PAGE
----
Today, the mere thought of training another miner makes my skin crawl. Identically, the prospect of leveling another character in WoW or LOTR or any new/existing MMO is just a big fat turn off for me. Grinding is purely and simply not fun, not when you've been there, done that as much as a majority of seasoned gamers have. It's mind numbing and it keeps us from what we really want to get to: the fun part, the end game PvP or PvM.

I can understand why so many games use the Grind as a training/leveling method. The Wikipedia article actually covers fairly well a lot of those aspects so I will not bother repeating here. The problem for me is that Grinding, imho, is a cop out and fails to fulfill its real purpose which is to train the players.

In many of the Grind games, the training quests can be summed up as 1) go fetch, 2) go deliver, 3) escort, 4) kill X number of, 5) kill X number of to get Y amount of and last but not least 6) gather X amount of. How does any of these make a better warrior, a better priest, a better crafter, etc?

If I'm going to spend an extended amount of time "training" a character, I would expect that by the time I've reached the highest level, I would know how to play that template well, in all its complexity and uniqueness. And if I'm a new player, I would expect that when I'm done training that character, I would have a good understanding of the game world in which it takes place.

My first WoW character was a holy priest. As such, you would think the "Grind" would be focused on my class and require me to perform tasks in keeping with the role I would be playing during raids. So why have me kill thousands and thousands of mobs for weeks when I will hardly ever be doing that in the end? A little bit of it doesn't hurt, but putting me in situations where I had to manage my shackles, fears, fade, lifting debuffs and diseases, the whole while keeping larger and larger numbers of NPCs and myself alive in increasingly difficult environments would have helped me become a better healer. Wacking 30 panters, 30 Raptors and 30 Tigers does not.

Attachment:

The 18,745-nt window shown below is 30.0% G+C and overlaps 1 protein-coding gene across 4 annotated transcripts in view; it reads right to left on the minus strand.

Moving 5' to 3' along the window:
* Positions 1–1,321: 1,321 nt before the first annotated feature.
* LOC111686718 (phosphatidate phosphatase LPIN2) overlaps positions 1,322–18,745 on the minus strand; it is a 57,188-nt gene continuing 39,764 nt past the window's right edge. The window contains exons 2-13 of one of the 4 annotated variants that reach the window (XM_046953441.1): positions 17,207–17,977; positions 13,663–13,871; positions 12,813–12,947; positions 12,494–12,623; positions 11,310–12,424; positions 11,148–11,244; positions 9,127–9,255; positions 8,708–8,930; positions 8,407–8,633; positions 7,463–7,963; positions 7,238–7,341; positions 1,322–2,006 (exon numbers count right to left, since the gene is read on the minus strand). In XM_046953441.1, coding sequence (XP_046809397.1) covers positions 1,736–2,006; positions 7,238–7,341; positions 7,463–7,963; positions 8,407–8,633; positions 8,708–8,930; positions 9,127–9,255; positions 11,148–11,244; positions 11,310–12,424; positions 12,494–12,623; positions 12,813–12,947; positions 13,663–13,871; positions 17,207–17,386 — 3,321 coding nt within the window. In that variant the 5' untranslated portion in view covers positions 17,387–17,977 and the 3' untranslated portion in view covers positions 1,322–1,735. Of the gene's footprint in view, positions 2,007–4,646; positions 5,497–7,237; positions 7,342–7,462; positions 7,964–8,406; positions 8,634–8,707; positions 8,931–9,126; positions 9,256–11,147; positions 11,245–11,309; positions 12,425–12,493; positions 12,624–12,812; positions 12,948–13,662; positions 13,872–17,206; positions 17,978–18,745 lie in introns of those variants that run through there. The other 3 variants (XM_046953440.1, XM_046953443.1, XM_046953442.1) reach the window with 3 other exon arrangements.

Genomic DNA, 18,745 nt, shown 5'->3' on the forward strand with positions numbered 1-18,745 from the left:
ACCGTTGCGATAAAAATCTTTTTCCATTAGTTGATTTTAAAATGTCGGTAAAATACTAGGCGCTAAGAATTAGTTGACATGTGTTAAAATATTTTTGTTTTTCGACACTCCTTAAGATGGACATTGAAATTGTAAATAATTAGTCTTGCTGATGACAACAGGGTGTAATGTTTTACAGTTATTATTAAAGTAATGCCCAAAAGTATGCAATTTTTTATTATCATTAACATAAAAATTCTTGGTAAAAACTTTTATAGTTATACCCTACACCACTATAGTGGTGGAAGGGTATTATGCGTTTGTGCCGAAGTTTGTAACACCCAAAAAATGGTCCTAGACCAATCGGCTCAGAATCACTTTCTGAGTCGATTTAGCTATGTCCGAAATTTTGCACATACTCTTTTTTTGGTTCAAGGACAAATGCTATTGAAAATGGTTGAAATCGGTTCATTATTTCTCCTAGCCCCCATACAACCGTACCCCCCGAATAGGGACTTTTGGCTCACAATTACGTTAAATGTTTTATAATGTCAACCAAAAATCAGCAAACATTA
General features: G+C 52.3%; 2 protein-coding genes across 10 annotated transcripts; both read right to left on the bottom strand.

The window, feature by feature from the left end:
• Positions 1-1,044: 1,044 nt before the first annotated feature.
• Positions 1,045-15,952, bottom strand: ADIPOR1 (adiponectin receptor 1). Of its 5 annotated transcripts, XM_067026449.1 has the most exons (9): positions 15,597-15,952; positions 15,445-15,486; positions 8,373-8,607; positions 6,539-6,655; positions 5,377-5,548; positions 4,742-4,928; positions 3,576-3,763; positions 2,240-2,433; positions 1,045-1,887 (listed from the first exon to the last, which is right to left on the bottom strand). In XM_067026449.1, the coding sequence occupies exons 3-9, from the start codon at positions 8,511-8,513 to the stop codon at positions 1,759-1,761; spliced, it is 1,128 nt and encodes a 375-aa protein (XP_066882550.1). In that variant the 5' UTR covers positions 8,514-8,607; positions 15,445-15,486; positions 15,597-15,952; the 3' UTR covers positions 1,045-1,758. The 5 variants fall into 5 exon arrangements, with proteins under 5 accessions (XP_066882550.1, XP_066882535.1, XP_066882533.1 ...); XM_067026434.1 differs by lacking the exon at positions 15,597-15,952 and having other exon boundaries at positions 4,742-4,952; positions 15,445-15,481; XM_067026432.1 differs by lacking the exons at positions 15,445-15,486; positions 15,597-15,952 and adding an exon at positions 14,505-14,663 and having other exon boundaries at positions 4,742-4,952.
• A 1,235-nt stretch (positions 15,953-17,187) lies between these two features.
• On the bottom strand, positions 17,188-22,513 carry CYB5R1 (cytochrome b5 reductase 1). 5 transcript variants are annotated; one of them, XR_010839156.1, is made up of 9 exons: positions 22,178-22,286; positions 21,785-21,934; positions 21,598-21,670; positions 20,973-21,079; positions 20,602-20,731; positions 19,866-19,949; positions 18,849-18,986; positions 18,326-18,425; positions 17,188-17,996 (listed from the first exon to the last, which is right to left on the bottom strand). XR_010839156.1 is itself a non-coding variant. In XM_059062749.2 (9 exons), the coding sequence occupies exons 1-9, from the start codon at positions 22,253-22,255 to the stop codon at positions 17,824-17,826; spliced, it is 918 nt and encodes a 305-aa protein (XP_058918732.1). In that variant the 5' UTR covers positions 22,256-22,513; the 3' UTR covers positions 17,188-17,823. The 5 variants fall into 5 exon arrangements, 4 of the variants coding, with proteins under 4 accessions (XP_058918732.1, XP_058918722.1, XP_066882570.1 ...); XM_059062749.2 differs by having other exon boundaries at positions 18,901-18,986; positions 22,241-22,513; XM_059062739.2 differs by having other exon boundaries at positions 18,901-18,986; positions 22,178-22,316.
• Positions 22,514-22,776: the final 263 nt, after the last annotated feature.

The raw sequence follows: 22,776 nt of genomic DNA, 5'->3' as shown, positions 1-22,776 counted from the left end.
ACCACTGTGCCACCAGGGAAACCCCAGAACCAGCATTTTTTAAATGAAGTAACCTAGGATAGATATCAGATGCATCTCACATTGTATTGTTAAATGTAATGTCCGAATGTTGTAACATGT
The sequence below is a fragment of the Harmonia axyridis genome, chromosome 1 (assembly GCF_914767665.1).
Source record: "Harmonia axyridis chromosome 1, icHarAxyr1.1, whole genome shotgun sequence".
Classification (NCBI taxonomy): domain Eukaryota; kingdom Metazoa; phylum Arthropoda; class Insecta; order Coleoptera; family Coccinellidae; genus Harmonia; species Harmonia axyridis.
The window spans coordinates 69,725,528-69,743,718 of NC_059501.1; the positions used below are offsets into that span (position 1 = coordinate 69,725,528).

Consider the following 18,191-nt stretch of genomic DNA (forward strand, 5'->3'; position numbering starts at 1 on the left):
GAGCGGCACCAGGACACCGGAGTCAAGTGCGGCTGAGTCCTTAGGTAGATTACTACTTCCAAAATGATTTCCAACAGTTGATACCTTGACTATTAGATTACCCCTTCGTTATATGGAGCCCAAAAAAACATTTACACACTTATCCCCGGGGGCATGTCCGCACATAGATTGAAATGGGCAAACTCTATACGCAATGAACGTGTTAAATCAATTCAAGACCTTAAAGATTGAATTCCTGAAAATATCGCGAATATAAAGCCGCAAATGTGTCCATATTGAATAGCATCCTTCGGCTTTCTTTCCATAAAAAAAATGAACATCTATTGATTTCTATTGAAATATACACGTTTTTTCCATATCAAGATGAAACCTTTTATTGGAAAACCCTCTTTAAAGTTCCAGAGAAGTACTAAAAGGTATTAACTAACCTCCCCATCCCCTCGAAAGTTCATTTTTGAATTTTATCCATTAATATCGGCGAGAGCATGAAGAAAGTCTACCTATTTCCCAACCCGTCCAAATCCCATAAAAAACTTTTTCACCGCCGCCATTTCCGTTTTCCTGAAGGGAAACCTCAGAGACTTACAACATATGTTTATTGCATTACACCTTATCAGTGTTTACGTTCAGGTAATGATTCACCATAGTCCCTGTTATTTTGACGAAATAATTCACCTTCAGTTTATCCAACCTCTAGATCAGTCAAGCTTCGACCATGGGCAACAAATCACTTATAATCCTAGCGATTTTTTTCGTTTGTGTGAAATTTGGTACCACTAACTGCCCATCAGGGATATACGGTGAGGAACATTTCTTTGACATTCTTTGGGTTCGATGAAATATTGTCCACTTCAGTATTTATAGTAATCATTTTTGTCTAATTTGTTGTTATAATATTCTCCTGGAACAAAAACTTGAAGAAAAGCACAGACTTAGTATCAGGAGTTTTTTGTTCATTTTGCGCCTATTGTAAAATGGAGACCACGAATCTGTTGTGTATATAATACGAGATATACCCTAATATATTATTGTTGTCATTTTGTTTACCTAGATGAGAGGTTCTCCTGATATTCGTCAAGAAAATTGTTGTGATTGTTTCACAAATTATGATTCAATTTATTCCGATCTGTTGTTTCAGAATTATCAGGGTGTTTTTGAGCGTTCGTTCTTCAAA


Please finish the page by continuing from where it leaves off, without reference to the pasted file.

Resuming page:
But one of the First Aid quests portrays well what I consider a class/profession appropriate quest. If I recall properly, it's in Theramore where an NPC physician gives you special bandages and you have to heal a number of wounded soldiers ranging from mildly to critically injured. You barely have any time to think as you must quickly assess who most urgently needs your assistance because the critically will die fast. If you let more than a certain of your patients die, you fail the quest.

In UO, our training is also a Grind. But our world is so complex that even veteran players often forget a lot of the mechanics actually available to them. Some other tools are simply not used because players aren't used to them, don't understand their importance or are uncomfortable handling them. If they had been made part of their daily routine through training, they wouldn't be so alien to them. It would also be a good way to teach players, newbie and veterans alike, about the world they live in and make them familiar with things they may have forgotten or never known about.

Any fighter/hunter template should be taught the specials and abilities specific to their class. You're a mage? Then your quests/training should require you to demonstrate you have mastered the use of your spells according to your level: curing/healing self or 1+ other(s) (could be something similar to the WoW First Aid quest), Fielding (you must keep a certain creature from reaching a certain location for a preset amount of time using e-field or para fields. At higher levels, you may also need to keep an NPC alive by healing/curing and casting walls to prevent enemies from casting on him), Dispelling (enemy fields or summons to make your way to/escape from some area), etc. If you're an archer or a dexxer, have quests with objectives that force you to use your various specials/weapons, from dismounts, to mortal, to moving shots, to chugging (arm/disarm macros), to healing or cross-healing using bandages, spells... And while at it, quests that show you were you can gather arrows, bandages, etc.

Crafters, such as tailors, should gain skills/experience from gathering the raw materiel (picking cotton in fields, sheering sheeps, gathering leather...), transforming those materials into cloth with the spinning wheels and looms. Have objectives that range from creating dyes (we need that!), dying specific items, crafting/enhancing others, and (if I had my way!) forced out into danger zones to harvest magic resources directly off the back of live boss monsters.